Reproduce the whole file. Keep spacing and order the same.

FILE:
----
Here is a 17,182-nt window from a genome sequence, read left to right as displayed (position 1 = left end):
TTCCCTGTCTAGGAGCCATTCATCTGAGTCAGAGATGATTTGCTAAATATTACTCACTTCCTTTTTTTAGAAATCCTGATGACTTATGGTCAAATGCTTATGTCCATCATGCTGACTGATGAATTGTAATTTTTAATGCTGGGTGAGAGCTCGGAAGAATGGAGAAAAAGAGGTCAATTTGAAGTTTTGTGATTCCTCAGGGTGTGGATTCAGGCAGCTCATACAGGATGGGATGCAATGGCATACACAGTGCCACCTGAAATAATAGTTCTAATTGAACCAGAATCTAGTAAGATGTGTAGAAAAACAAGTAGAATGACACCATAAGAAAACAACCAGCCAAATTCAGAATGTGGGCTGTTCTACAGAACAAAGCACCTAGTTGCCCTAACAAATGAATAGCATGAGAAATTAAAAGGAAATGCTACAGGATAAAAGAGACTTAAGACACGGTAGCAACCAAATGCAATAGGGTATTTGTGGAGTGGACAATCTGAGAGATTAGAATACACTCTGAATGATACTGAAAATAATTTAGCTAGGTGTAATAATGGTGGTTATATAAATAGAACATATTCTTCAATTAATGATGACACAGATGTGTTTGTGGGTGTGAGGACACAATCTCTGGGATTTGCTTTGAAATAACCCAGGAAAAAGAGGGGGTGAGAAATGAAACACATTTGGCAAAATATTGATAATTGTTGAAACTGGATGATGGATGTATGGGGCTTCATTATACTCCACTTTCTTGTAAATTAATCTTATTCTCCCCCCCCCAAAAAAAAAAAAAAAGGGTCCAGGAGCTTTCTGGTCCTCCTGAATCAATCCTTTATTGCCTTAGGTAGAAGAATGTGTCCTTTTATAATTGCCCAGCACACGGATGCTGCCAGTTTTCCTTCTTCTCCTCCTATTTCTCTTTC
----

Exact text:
Here is a 17,182-nt window from a genome sequence, read left to right as displayed (position 1 = left end):
TTCCCTGTCTAGGAGCCATTCATCTGAGTCAGAGATGATTTGCTAAATATTACTCACTTCCTTTTTTTAGAAATCCTGATGACTTATGGTCAAATGCTTATGTCCATCATGCTGACTGATGAATTGTAATTTTTAATGCTGGGTGAGAGCTCGGAAGAATGGAGAAAAAGAGGTCAATTTGAAGTTTTGTGATTCCTCAGGGTGTGGATTCAGGCAGCTCATACAGGATGGGATGCAATGGCATACACAGTGCCACCTGAAATAATAGTTCTAATTGAACCAGAATCTAGTAAGATGTGTAGAAAAACAAGTAGAATGACACCATAAGAAAACAACCAGCCAAATTCAGAATGTGGGCTGTTCTACAGAACAAAGCACCTAGTTGCCCTAACAAATGAATAGCATGAGAAATTAAAAGGAAATGCTACAGGATAAAAGAGACTTAAGACACGGTAGCAACCAAATGCAATAGGGTATTTGTGGAGTGGACAATCTGAGAGATTAGAATACACTCTGAATGATACTGAAAATAATTTAGCTAGGTGTAATAATGGTGGTTATATAAATAGAACATATTCTTCAATTAATGATGACACAGATGTGTTTGTGGGTGTGAGGACACAATCTCTGGGATTTGCTTTGAAATAACCCAGGAAAAAGAGGGGGTGAGAAATGAAACACATTTGGCAAAATATTGATAATTGTTGAAACTGGATGATGGATGTATGGGGCTTCATTATACTCCACTTTCTTGTAAATTAATCTTATTCTCCCCCCCCCAAAAAAAAAAAAAAAGGGTCCAGGAGCTTTCTGGTCCTCCTGAATCAATCCTTTATTGCCTTAGGTAGAAGAATGTGTCCTTTTATAATTGCCCAGCACACGGATGCTGCCAGTTTTCCTTCTTCTCCTCCTATTTCTCTTTC